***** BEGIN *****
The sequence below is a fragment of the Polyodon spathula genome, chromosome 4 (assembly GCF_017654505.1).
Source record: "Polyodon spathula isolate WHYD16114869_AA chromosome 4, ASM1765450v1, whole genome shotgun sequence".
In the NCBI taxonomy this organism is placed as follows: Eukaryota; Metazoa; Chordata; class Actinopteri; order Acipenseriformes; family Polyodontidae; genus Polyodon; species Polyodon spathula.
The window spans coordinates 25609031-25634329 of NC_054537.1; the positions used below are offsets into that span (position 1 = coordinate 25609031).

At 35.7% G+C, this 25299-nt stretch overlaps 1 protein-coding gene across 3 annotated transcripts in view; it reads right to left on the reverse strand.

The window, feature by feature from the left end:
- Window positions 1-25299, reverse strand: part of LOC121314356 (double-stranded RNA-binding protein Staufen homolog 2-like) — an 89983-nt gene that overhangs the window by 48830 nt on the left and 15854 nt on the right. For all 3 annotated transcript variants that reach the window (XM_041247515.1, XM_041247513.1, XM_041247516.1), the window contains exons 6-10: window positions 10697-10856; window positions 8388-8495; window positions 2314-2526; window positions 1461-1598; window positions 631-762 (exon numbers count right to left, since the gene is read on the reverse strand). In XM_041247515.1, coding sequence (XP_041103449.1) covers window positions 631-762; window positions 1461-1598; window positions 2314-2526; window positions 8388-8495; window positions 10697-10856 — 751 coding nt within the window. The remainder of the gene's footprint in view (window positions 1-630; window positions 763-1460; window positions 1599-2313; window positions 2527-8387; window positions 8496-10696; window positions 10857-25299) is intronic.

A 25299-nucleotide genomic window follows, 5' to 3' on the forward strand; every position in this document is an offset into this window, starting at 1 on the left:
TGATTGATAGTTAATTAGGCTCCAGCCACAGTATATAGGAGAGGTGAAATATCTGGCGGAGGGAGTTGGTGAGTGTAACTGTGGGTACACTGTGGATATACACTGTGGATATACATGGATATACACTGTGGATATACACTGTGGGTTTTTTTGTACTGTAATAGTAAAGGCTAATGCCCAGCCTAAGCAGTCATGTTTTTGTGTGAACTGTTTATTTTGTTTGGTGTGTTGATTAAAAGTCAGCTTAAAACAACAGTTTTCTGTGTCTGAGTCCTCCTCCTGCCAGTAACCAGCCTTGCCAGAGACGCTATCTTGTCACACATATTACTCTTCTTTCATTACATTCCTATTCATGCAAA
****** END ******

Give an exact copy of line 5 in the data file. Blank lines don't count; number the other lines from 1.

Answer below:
At 35.7% G+C, this 25299-nt stretch overlaps 1 protein-coding gene across 3 annotated transcripts in view; it reads right to left on the reverse strand.